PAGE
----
Seems like a strange thing to be thinking about in the middle of February of 2007, but I wanted to capture these emotions and thought I might blog about them. Particularly in the run up to the 2008 elections, as we begin to have daily reminders that we live in a "post 9/11" world, I thought it important to reflect a bit, take stock on emotions...
I overslept on the morning of 9/11. I woke up to my best friend calling my cell phone. I hit ignore because I realized I was late for work. Really late. It was about 8:45am Pacific. I threw on some clothes and ran out the door to catch the bus. I called my office and spoke to the receptionist who told me that there had been an attack on NYC and that the World Trade Center was bombed. I had to ask 3 times if she was joking and she told me to get to a TV. I ran into a corner store where they had the TV playing and saw the awful news. In a state of shock, I proceeded to go into work because I didn't know what else to do.
My family was directly impacted by 9/11 - my sister and brother-in-law were living 2 blocks away from Tower 2 and my brother-in-law was working within a block for Tower 1. My family is a New York family. My dad's family and my mom's family are both from Brooklyn and then later Long Island. My grandmother was still living in LI and several aunts, uncles, and cousins were living in the greater NY area in September of 2001.
I had just moved to San Francisco and hadn't changed over my DC cell number yet. By the time I found out the news, the towers had already fallen. The Pentagon was already smoking. And by that time, all phones from DC to NY weren't working. I remember calling and calling and calling to see if my family was ok. My mother was on a train headed to NYC that morning. My brother-in-law and sister were within blocks for the WTC when the planes hit. At 11:23am PT, I finally got an email from my father that said the following...
>Subject: New update
>Date: Tue, 11 Sep 2001 11:23:59 -0400
>Adam is OK. Just a little dusty.
>Mom is stuck in the city (Penn Station was closed).
>I have not gotten to your grandmother.
My mother has Lupus and was stuck all day in the lobby of the Hotel Pennsylvania. Strangers made her a place so that she could lie down. I think they found her a table. My brother-in-law hiked about 100 blocks from lower Manhattan to his father's office uptown. By the time he got there, he was covered in the soot that was covering the city like snow. My work sent me home. I went home and watched the horrible scenes on TV. Waiting for someone to call or for the phone lines to open up.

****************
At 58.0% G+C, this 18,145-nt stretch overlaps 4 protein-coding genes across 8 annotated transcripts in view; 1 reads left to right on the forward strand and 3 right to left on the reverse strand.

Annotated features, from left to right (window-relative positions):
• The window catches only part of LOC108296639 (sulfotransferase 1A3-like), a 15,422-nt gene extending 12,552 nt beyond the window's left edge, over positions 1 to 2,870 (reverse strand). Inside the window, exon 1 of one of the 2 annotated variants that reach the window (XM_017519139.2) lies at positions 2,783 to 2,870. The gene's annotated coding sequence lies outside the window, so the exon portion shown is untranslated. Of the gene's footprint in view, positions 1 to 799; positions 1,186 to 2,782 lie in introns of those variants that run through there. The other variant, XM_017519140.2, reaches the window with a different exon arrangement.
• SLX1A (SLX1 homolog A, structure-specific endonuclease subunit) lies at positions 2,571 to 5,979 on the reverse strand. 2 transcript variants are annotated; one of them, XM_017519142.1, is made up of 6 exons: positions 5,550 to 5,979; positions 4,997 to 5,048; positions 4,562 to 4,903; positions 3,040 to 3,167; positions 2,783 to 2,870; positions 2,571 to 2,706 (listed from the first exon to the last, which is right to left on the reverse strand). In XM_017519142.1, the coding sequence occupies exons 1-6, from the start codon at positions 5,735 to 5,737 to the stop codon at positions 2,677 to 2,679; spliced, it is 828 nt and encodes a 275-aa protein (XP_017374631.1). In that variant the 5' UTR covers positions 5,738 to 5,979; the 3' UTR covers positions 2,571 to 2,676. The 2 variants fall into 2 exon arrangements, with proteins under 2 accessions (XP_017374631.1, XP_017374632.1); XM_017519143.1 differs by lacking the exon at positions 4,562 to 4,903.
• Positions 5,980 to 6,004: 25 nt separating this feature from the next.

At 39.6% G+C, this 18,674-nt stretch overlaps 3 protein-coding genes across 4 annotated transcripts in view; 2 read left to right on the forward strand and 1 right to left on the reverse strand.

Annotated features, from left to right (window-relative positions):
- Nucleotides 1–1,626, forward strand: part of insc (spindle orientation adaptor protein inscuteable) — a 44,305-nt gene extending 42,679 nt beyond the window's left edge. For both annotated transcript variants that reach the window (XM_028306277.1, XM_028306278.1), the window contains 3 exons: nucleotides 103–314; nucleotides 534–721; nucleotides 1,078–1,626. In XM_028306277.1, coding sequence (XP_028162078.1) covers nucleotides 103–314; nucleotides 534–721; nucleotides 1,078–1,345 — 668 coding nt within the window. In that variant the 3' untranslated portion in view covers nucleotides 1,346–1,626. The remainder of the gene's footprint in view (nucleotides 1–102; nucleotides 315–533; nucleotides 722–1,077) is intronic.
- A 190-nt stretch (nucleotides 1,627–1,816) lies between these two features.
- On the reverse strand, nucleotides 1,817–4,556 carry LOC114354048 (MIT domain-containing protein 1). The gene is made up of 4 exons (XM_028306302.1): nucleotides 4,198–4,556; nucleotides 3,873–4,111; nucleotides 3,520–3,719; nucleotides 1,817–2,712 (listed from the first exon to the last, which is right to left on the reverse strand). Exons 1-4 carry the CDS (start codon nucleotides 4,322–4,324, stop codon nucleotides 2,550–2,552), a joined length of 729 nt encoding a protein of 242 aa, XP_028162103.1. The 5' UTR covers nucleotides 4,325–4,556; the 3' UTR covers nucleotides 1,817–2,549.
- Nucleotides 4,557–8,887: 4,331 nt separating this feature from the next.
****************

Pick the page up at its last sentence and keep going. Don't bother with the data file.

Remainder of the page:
I got the following email from my father the next day:
>Spoke to mom. Trying to get her to take your grandmother to the beach.
>Rachel is at work. David has no class (we know that). I worked out this AM
>and came in a bit later.
>You should consider doing the following:
>1) Take a walk
>2) Listen to a Phish tape
>3) Give blood
>4) Find a minyan for mincha/mariv.
A few hours later, I got this one:
>Subject: Re: New update
>Date: Wed, 12 Sep 2001 13:13:40 -0400
>Speaking to mom in new york as I am typing this. She sends love and wants
>me to tell you that two carrier pigeons are being sent to pick you up for
>Don't forget the therapeutic benefit of a good walk.
>I will calm her down.
These three emails still have the power to make tears well up in my eyes. It's the rawest of emotions. The panic. The feeling of complete lack of control. Of being 21 years old and moving across the country with the idea that home was no more than a plane ride away. And then having the idea of a plane ride change overnight from something easy to something horrifying.
My sister and brother-in-law never got home. It took a full eight months before they were permitted back into their apartment and even then it required a police escort. But at least they came home. Many didn't. I cried the first time I flew back to New York. Tears streamed down my face as the flight attendants got on the speaker and said "And if New York is home for you, welcome home." New York has been my second home since my first visit when I was three weeks old. I remember in the months after 9/11 that people applauded after successful flights. I still remember this every time I fly and I fly often. That once, as a nation, we clapped our hands in gratitude after successfully landing.